1000 Brains vs 100 Brains


I think the 1000 Brains Theory essentially posits that the same objects (concepts?) are processed simultaneously in all columns and then consensus is reached by a vote among all (many) of the columns. In one of Numenta’s papers it was stated that:

“The primary benefit of multiple columns is to dramatically reduce the number of sensations needed to recognize objects. A network with one column is like looking at the world through a straw; it can be done, but slowly and with difficulty.”

But does this mean that a smaller “100-column” brain (neocortex) could eventually learn complex concepts (“democracy”)? Or perhaps is this where the traditional hierarchy weighs in and thus the formulation of “deeper” concepts benefits from more columns? Something else? I guess the core question is why does a big neocortex matter from the 1000 Brain’s perspective?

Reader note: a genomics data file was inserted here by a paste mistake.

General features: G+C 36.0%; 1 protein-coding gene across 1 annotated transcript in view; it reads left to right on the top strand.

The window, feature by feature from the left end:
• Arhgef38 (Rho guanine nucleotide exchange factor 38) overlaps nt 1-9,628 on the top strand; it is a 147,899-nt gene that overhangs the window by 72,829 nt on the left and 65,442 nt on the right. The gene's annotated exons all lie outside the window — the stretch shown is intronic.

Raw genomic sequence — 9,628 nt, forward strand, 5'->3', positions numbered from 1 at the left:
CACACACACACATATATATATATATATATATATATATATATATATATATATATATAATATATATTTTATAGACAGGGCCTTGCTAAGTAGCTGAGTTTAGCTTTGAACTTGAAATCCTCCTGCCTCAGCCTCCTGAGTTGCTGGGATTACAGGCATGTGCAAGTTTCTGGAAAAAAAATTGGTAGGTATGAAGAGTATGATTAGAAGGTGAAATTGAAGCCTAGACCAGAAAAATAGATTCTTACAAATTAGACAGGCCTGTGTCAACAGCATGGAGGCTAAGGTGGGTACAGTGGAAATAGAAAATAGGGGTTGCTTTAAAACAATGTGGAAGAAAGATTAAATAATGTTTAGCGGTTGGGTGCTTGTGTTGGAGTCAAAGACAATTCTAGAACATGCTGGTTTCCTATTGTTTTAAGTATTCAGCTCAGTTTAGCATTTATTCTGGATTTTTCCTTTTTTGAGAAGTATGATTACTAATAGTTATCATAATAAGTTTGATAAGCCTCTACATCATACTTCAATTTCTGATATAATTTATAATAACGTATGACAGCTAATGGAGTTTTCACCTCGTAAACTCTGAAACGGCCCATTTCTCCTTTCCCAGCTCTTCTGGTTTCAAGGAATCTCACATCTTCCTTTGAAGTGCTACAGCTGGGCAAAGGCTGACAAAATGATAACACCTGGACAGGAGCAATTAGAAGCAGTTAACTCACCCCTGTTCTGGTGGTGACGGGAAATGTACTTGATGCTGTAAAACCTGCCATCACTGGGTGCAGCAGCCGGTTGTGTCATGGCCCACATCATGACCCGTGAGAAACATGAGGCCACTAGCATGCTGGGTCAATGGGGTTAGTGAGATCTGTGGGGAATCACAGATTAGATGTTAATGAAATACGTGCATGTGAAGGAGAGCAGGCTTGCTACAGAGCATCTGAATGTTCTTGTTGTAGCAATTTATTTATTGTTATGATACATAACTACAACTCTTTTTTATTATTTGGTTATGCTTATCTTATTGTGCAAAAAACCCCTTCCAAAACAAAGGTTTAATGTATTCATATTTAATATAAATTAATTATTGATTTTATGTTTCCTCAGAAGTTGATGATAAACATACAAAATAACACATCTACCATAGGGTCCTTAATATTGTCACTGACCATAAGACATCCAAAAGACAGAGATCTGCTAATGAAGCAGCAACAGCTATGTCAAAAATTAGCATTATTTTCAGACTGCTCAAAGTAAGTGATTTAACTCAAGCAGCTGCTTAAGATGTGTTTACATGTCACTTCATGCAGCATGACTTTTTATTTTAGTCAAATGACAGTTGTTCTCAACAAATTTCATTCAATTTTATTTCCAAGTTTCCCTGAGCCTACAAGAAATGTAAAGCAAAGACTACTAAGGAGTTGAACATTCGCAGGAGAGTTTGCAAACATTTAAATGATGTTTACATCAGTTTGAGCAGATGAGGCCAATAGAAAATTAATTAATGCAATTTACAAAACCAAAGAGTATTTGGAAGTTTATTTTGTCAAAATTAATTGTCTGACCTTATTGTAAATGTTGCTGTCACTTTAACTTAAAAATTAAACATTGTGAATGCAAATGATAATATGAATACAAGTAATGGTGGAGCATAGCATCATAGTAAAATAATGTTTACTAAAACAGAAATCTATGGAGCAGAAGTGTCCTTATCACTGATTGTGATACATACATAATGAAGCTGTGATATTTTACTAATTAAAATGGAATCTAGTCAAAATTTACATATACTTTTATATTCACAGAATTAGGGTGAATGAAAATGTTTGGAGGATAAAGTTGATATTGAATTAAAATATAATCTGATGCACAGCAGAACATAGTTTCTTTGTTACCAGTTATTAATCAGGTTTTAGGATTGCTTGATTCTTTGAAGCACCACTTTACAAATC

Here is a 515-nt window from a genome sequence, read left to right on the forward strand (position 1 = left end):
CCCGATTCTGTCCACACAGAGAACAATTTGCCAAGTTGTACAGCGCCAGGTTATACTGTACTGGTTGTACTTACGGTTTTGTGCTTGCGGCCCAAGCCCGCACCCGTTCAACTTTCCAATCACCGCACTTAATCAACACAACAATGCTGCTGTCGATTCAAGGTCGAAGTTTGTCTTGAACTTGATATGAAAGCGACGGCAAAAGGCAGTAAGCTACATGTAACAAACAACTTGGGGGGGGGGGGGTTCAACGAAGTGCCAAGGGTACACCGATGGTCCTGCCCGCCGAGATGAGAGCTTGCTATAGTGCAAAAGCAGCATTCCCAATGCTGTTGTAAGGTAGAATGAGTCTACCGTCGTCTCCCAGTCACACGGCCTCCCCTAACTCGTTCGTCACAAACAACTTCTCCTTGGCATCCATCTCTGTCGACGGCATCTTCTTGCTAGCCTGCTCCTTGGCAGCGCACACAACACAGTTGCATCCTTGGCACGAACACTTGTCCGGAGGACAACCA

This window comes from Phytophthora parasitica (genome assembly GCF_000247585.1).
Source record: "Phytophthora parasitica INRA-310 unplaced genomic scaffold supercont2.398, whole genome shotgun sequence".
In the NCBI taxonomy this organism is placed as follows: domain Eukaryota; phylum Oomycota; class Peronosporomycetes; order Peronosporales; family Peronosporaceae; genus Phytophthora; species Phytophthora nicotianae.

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More models means more space for intricate details. For example, take V1, the largest sensory area of the neocortex. The more cortical columns it contains, the more the field of view is split amongst them, and the more details each one can get with its particular input.

We’ll probably be able to do a lot with just 100 cortical columns, but adding more will add resolution to sensory input and enable a richer (deeper * wider) hierarchy for more abstract concepts.